Harmony at Home

“Harmony at Home,” New Era, Apr. 2012, 32–33

Harmony at Home

What was that awful noise? It was Dad teaching us how to get along.

I will never forget that family night. My dad taught the lesson. He sat down at the piano, raised his hands in the air, and then brought them down hard on the keys, banging out a terrible sound. We all covered our ears and frowned. The noise was terrible.

After a moment, he lifted his hands to the keys again. This time he played a beautiful melody. The sound was lovely and refreshing. Then he turned and faced us.

“Harmony,” he said, “is a group of notes working together. It creates a beautiful sound.” We all agreed. He challenged us to make our home a house of harmony—working together, avoiding contention, and creating beautiful music.

That lesson left a profound impact on me. Even today when I hear quarreling among family members, I remember the terrible noise he made on the piano and the beautiful contrast of harmony.

Think about the role you play in your family. Do you cause contention or harmony in your home? Following are some ideas to help you be a “positive note.”

  • Obey family rules and curfews. Obedience may seem restricting at times, but it can actually build your parents’ trust in you and help your family and your life function more smoothly.

  • Respond with respect. Be polite in conversations with parents and siblings. Even if you feel that you are right, decide to disagree without being disagreeable. Honor your parents through love and obedience. When family members are treated with respect, they will listen more willingly to you.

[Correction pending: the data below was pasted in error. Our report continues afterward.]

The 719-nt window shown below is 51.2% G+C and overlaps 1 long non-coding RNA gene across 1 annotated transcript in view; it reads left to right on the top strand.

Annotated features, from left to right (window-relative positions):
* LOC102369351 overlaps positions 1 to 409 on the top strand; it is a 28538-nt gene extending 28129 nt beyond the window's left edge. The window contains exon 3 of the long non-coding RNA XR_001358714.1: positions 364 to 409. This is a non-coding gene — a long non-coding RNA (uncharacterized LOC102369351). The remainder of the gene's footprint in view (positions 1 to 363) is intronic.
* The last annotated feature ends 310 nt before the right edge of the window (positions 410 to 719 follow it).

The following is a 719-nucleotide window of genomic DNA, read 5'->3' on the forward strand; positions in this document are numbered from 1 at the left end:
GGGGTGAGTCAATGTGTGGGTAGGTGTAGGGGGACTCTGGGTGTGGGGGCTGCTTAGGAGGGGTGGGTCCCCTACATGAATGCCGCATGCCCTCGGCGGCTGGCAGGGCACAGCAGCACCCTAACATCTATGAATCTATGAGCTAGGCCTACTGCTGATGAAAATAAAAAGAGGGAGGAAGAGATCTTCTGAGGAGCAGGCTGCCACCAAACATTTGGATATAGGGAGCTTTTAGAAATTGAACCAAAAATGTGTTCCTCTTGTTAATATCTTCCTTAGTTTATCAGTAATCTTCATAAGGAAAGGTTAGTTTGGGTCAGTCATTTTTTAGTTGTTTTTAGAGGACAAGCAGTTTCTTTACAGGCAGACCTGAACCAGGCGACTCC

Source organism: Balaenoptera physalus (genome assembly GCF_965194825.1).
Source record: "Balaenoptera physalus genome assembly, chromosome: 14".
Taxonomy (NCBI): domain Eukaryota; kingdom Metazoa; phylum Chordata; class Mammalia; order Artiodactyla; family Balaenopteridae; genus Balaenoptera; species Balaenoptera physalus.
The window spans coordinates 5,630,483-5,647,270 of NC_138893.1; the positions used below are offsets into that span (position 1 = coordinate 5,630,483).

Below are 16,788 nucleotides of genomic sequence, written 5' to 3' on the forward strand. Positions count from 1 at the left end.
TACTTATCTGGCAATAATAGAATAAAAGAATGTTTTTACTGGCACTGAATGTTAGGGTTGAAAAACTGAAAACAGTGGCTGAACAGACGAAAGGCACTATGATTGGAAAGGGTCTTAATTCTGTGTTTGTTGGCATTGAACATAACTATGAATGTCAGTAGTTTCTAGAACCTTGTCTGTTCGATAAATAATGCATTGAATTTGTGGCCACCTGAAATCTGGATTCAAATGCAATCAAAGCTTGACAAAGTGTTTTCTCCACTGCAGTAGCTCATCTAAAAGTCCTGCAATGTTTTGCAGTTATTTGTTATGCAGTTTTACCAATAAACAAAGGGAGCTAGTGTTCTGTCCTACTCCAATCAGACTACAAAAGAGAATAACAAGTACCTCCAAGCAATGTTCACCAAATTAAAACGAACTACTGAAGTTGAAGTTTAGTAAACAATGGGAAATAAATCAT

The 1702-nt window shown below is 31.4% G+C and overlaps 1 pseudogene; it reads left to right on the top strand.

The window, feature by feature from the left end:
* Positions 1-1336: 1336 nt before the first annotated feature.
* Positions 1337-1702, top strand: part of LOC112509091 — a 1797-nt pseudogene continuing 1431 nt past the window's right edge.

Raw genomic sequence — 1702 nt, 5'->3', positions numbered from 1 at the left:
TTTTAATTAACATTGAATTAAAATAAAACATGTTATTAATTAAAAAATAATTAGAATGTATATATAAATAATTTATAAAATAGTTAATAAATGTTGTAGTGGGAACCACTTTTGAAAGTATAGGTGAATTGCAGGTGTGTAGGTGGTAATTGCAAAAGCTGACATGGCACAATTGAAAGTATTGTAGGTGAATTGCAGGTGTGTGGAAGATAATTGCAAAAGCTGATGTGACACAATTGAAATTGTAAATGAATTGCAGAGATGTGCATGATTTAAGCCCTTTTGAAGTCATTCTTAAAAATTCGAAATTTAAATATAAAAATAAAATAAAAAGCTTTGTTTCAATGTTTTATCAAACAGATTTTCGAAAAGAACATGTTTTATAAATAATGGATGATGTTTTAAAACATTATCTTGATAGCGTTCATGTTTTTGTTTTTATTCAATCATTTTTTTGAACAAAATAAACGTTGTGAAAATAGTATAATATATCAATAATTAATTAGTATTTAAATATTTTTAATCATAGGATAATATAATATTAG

• Go the extra mile. Everyone loves to have some unexpected help. You could do the dishes when it’s not your turn, volunteer to run an errand, help someone with homework, and do your chores cheerfully. Even simple acts of service can make a big difference.

  • Attend meals. Even if school, church, and extracurricular activities keep you busy, make every effort to be home at mealtime. When families eat together, it gives them a chance to converse, laugh, and build relationships. Besides, it’s more fun than eating alone!

  • Talk often. Parents and family members want to know what’s happening in your life. Make it a habit to tell them about your day. Share your successes and sorrows, and listen to theirs. Open communication develops trust and friendship.

  • Be a peacemaker. Make a conscious decision to be positive, and your influence will be far-reaching. Whistle, hum a cheerful tune, or even sing around the house. Help find solutions to family problems and concerns. Your family may not be a symphony yet, but you can still help to create a beautiful melody.

Artwork by David Malan